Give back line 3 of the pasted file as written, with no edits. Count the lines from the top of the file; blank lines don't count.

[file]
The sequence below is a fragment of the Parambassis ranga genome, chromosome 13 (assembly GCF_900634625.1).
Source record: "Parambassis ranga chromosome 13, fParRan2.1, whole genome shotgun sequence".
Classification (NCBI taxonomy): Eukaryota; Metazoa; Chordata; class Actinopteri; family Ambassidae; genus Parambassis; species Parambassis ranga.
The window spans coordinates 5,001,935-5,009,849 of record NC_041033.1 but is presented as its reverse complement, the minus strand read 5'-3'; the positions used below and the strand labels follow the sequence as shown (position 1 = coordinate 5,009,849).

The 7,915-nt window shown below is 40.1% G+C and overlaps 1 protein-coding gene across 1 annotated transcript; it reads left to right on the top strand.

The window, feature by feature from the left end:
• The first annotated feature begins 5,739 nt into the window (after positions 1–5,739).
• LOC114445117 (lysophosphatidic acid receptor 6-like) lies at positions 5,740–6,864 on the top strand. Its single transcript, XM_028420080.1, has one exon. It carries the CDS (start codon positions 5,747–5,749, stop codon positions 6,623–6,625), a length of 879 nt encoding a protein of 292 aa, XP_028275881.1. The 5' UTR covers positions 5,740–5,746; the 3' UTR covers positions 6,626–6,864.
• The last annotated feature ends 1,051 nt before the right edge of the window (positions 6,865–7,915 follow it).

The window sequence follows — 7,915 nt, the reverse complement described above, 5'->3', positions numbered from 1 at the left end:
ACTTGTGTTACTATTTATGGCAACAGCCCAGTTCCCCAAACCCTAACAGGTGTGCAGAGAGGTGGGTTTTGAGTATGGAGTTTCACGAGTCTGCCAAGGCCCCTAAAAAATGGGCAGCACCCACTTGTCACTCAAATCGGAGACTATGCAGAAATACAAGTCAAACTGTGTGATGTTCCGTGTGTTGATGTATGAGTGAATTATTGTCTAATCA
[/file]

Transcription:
Classification (NCBI taxonomy): Eukaryota; Metazoa; Chordata; class Actinopteri; family Ambassidae; genus Parambassis; species Parambassis ranga.